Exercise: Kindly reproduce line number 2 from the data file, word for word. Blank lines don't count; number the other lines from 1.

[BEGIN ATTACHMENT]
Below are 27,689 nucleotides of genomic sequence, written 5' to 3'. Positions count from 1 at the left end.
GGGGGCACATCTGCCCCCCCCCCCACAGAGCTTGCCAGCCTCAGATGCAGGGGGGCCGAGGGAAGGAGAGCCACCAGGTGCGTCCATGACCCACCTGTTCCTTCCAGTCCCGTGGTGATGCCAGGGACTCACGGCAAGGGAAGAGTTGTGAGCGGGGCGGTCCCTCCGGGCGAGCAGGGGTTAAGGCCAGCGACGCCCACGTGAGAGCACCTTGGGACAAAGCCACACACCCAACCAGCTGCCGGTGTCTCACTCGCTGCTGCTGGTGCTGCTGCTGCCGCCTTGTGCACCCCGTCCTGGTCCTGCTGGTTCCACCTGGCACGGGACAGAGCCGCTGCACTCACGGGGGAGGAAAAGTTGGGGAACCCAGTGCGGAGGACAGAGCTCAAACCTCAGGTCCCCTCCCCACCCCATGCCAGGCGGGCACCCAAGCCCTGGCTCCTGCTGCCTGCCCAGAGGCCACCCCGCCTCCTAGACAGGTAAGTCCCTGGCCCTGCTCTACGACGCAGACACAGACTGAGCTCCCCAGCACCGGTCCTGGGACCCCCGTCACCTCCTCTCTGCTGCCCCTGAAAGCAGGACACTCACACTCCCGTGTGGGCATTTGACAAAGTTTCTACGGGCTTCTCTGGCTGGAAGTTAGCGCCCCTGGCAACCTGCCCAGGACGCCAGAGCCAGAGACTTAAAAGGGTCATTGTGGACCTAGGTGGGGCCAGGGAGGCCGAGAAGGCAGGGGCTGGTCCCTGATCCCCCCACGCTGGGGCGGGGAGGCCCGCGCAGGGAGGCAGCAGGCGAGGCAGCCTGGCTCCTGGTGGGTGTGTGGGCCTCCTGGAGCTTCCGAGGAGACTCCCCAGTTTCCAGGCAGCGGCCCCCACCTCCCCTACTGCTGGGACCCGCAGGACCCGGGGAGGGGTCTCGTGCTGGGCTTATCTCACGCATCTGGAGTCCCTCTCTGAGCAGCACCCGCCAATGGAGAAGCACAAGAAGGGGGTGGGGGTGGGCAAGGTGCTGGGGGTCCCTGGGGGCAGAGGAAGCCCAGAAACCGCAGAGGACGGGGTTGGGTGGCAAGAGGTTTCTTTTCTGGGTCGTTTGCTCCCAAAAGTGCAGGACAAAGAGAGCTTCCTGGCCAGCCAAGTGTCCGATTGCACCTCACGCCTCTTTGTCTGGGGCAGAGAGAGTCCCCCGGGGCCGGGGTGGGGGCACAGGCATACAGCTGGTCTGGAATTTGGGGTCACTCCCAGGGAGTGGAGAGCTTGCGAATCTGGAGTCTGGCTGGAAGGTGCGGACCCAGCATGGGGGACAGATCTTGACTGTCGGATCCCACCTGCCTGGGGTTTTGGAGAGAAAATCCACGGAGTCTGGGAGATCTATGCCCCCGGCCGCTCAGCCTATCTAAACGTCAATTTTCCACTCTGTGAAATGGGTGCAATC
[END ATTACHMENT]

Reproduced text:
GGGGGCACATCTGCCCCCCCCCCCACAGAGCTTGCCAGCCTCAGATGCAGGGGGGCCGAGGGAAGGAGAGCCACCAGGTGCGTCCATGACCCACCTGTTCCTTCCAGTCCCGTGGTGATGCCAGGGACTCACGGCAAGGGAAGAGTTGTGAGCGGGGCGGTCCCTCCGGGCGAGCAGGGGTTAAGGCCAGCGACGCCCACGTGAGAGCACCTTGGGACAAAGCCACACACCCAACCAGCTGCCGGTGTCTCACTCGCTGCTGCTGGTGCTGCTGCTGCCGCCTTGTGCACCCCGTCCTGGTCCTGCTGGTTCCACCTGGCACGGGACAGAGCCGCTGCACTCACGGGGGAGGAAAAGTTGGGGAACCCAGTGCGGAGGACAGAGCTCAAACCTCAGGTCCCCTCCCCACCCCATGCCAGGCGGGCACCCAAGCCCTGGCTCCTGCTGCCTGCCCAGAGGCCACCCCGCCTCCTAGACAGGTAAGTCCCTGGCCCTGCTCTACGACGCAGACACAGACTGAGCTCCCCAGCACCGGTCCTGGGACCCCCGTCACCTCCTCTCTGCTGCCCCTGAAAGCAGGACACTCACACTCCCGTGTGGGCATTTGACAAAGTTTCTACGGGCTTCTCTGGCTGGAAGTTAGCGCCCCTGGCAACCTGCCCAGGACGCCAGAGCCAGAGACTTAAAAGGGTCATTGTGGACCTAGGTGGGGCCAGGGAGGCCGAGAAGGCAGGGGCTGGTCCCTGATCCCCCCACGCTGGGGCGGGGAGGCCCGCGCAGGGAGGCAGCAGGCGAGGCAGCCTGGCTCCTGGTGGGTGTGTGGGCCTCCTGGAGCTTCCGAGGAGACTCCCCAGTTTCCAGGCAGCGGCCCCCACCTCCCCTACTGCTGGGACCCGCAGGACCCGGGGAGGGGTCTCGTGCTGGGCTTATCTCACGCATCTGGAGTCCCTCTCTGAGCAGCACCCGCCAATGGAGAAGCACAAGAAGGGGGTGGGGGTGGGCAAGGTGCTGGGGGTCCCTGGGGGCAGAGGAAGCCCAGAAACCGCAGAGGACGGGGTTGGGTGGCAAGAGGTTTCTTTTCTGGGTCGTTTGCTCCCAAAAGTGCAGGACAAAGAGAGCTTCCTGGCCAGCCAAGTGTCCGATTGCACCTCACGCCTCTTTGTCTGGGGCAGAGAGAGTCCCCCGGGGCCGGGGTGGGGGCACAGGCATACAGCTGGTCTGGAATTTGGGGTCACTCCCAGGGAGTGGAGAGCTTGCGAATCTGGAGTCTGGCTGGAAGGTGCGGACCCAGCATGGGGGACAGATCTTGACTGTCGGATCCCACCTGCCTGGGGTTTTGGAGAGAAAATCCACGGAGTCTGGGAGATCTATGCCCCCGGCCGCTCAGCCTATCTAAACGTCAATTTTCCACTCTGTGAAATGGGTGCAATC